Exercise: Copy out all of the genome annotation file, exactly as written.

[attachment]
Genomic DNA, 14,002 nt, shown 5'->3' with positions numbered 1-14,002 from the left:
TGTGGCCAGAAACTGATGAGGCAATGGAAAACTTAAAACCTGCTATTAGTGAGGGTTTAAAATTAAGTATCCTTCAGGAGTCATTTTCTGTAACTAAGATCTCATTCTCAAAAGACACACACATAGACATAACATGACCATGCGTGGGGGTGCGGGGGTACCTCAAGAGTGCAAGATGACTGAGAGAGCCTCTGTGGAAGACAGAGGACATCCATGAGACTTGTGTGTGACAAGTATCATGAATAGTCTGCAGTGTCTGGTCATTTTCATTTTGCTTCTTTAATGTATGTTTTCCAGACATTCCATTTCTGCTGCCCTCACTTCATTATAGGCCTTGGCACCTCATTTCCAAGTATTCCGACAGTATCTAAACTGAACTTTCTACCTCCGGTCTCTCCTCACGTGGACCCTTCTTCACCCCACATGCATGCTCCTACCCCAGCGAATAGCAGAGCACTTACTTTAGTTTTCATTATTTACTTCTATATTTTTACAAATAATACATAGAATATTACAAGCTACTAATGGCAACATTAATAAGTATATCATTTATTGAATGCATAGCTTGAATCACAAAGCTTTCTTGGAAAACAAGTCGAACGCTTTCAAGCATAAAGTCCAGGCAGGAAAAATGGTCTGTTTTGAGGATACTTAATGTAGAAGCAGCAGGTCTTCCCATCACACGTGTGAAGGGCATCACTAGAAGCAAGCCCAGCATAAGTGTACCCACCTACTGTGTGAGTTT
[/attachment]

Genomic DNA, 14,002 nt, shown 5'->3' with positions numbered 1-14,002 from the left:
TGTGGCCAGAAACTGATGAGGCAATGGAAAACTTAAAACCTGCTATTAGTGAGGGTTTAAAATTAAGTATCCTTCAGGAGTCATTTTCTGTAACTAAGATCTCATTCTCAAAAGACACACACATAGACATAACATGACCATGCGTGGGGGTGCGGGGGTACCTCAAGAGTGCAAGATGACTGAGAGAGCCTCTGTGGAAGACAGAGGACATCCATGAGACTTGTGTGTGACAAGTATCATGAATAGTCTGCAGTGTCTGGTCATTTTCATTTTGCTTCTTTAATGTATGTTTTCCAGACATTCCATTTCTGCTGCCCTCACTTCATTATAGGCCTTGGCACCTCATTTCCAAGTATTCCGACAGTATCTAAACTGAACTTTCTACCTCCGGTCTCTCCTCACGTGGACCCTTCTTCACCCCACATGCATGCTCCTACCCCAGCGAATAGCAGAGCACTTACTTTAGTTTTCATTATTTACTTCTATATTTTTACAAATAATACATAGAATATTACAAGCTACTAATGGCAACATTAATAAGTATATCATTTATTGAATGCATAGCTTGAATCACAAAGCTTTCTTGGAAAACAAGTCGAACGCTTTCAAGCATAAAGTCCAGGCAGGAAAAATGGTCTGTTTTGAGGATACTTAATGTAGAAGCAGCAGGTCTTCCCATCACACGTGTGAAGGGCATCACTAGAAGCAAGCCCAGCATAAGTGTACCCACCTACTGTGTGAGTTT